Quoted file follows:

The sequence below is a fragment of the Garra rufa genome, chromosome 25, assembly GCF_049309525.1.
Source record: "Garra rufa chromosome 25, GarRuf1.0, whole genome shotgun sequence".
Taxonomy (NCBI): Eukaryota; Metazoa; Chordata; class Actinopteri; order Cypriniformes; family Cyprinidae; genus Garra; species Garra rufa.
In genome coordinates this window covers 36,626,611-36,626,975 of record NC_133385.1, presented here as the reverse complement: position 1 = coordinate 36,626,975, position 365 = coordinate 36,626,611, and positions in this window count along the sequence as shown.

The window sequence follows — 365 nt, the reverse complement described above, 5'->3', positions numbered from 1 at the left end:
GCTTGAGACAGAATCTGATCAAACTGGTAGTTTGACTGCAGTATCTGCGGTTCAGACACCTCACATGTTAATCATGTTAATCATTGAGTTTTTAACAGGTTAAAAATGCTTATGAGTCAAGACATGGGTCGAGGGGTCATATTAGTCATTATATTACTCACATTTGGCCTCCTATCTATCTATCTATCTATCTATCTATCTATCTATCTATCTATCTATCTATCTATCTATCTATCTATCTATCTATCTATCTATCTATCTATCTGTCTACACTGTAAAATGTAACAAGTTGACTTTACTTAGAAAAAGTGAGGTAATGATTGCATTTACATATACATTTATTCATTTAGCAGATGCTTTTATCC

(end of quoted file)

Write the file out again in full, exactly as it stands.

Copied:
The sequence below is a fragment of the Garra rufa genome, chromosome 25, assembly GCF_049309525.1.
Source record: "Garra rufa chromosome 25, GarRuf1.0, whole genome shotgun sequence".
Taxonomy (NCBI): Eukaryota; Metazoa; Chordata; class Actinopteri; order Cypriniformes; family Cyprinidae; genus Garra; species Garra rufa.
In genome coordinates this window covers 36,626,611-36,626,975 of record NC_133385.1, presented here as the reverse complement: position 1 = coordinate 36,626,975, position 365 = coordinate 36,626,611, and positions in this window count along the sequence as shown.

The window sequence follows — 365 nt, the reverse complement described above, 5'->3', positions numbered from 1 at the left end:
GCTTGAGACAGAATCTGATCAAACTGGTAGTTTGACTGCAGTATCTGCGGTTCAGACACCTCACATGTTAATCATGTTAATCATTGAGTTTTTAACAGGTTAAAAATGCTTATGAGTCAAGACATGGGTCGAGGGGTCATATTAGTCATTATATTACTCACATTTGGCCTCCTATCTATCTATCTATCTATCTATCTATCTATCTATCTATCTATCTATCTATCTATCTATCTATCTATCTATCTATCTATCTATCTATCTATCTGTCTACACTGTAAAATGTAACAAGTTGACTTTACTTAGAAAAAGTGAGGTAATGATTGCATTTACATATACATTTATTCATTTAGCAGATGCTTTTATCC